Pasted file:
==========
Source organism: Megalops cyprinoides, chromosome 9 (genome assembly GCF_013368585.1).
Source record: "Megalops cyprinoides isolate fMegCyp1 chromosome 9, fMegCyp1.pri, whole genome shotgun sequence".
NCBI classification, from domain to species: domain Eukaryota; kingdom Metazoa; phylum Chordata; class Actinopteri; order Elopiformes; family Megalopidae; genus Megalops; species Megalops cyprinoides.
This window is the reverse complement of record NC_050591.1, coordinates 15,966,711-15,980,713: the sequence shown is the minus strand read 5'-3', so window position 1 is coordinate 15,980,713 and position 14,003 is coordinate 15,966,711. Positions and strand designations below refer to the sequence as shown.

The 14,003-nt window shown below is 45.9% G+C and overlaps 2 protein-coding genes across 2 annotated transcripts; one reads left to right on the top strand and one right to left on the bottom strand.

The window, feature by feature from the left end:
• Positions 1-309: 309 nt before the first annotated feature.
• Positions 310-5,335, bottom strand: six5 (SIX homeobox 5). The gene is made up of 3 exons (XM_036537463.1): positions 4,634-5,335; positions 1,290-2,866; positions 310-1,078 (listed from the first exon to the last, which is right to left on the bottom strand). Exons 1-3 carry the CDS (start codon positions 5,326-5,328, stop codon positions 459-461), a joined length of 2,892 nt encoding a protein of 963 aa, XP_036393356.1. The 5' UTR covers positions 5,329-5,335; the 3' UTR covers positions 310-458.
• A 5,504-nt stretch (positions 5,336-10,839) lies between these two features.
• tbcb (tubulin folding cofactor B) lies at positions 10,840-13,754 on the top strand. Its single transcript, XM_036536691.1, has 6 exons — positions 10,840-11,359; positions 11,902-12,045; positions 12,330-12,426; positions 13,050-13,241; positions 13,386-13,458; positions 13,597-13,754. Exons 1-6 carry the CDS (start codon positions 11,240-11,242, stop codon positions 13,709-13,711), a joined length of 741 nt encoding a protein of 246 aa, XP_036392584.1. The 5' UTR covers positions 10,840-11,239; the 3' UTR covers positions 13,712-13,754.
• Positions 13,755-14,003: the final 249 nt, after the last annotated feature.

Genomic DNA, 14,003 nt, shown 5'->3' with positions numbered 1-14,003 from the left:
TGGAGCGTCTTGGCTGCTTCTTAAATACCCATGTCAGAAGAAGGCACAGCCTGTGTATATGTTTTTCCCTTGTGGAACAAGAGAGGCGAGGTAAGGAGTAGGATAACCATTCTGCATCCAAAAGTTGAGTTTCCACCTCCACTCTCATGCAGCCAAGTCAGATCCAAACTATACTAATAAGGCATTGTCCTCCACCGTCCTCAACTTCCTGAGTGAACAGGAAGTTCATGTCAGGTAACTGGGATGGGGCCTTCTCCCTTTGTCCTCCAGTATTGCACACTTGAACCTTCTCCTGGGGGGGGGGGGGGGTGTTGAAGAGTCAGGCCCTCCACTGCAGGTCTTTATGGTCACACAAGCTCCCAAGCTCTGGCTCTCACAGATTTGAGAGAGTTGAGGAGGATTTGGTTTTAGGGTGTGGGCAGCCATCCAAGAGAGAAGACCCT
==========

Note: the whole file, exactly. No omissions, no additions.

Source organism: Megalops cyprinoides, chromosome 9 (genome assembly GCF_013368585.1).
Source record: "Megalops cyprinoides isolate fMegCyp1 chromosome 9, fMegCyp1.pri, whole genome shotgun sequence".
NCBI classification, from domain to species: domain Eukaryota; kingdom Metazoa; phylum Chordata; class Actinopteri; order Elopiformes; family Megalopidae; genus Megalops; species Megalops cyprinoides.
This window is the reverse complement of record NC_050591.1, coordinates 15,966,711-15,980,713: the sequence shown is the minus strand read 5'-3', so window position 1 is coordinate 15,980,713 and position 14,003 is coordinate 15,966,711. Positions and strand designations below refer to the sequence as shown.

The 14,003-nt window shown below is 45.9% G+C and overlaps 2 protein-coding genes across 2 annotated transcripts; one reads left to right on the top strand and one right to left on the bottom strand.

The window, feature by feature from the left end:
• Positions 1-309: 309 nt before the first annotated feature.
• Positions 310-5,335, bottom strand: six5 (SIX homeobox 5). The gene is made up of 3 exons (XM_036537463.1): positions 4,634-5,335; positions 1,290-2,866; positions 310-1,078 (listed from the first exon to the last, which is right to left on the bottom strand). Exons 1-3 carry the CDS (start codon positions 5,326-5,328, stop codon positions 459-461), a joined length of 2,892 nt encoding a protein of 963 aa, XP_036393356.1. The 5' UTR covers positions 5,329-5,335; the 3' UTR covers positions 310-458.
• A 5,504-nt stretch (positions 5,336-10,839) lies between these two features.
• tbcb (tubulin folding cofactor B) lies at positions 10,840-13,754 on the top strand. Its single transcript, XM_036536691.1, has 6 exons — positions 10,840-11,359; positions 11,902-12,045; positions 12,330-12,426; positions 13,050-13,241; positions 13,386-13,458; positions 13,597-13,754. Exons 1-6 carry the CDS (start codon positions 11,240-11,242, stop codon positions 13,709-13,711), a joined length of 741 nt encoding a protein of 246 aa, XP_036392584.1. The 5' UTR covers positions 10,840-11,239; the 3' UTR covers positions 13,712-13,754.
• Positions 13,755-14,003: the final 249 nt, after the last annotated feature.

Genomic DNA, 14,003 nt, shown 5'->3' with positions numbered 1-14,003 from the left:
TGGAGCGTCTTGGCTGCTTCTTAAATACCCATGTCAGAAGAAGGCACAGCCTGTGTATATGTTTTTCCCTTGTGGAACAAGAGAGGCGAGGTAAGGAGTAGGATAACCATTCTGCATCCAAAAGTTGAGTTTCCACCTCCACTCTCATGCAGCCAAGTCAGATCCAAACTATACTAATAAGGCATTGTCCTCCACCGTCCTCAACTTCCTGAGTGAACAGGAAGTTCATGTCAGGTAACTGGGATGGGGCCTTCTCCCTTTGTCCTCCAGTATTGCACACTTGAACCTTCTCCTGGGGGGGGGGGGGGGTGTTGAAGAGTCAGGCCCTCCACTGCAGGTCTTTATGGTCACACAAGCTCCCAAGCTCTGGCTCTCACAGATTTGAGAGAGTTGAGGAGGATTTGGTTTTAGGGTGTGGGCAGCCATCCAAGAGAGAAGACCCT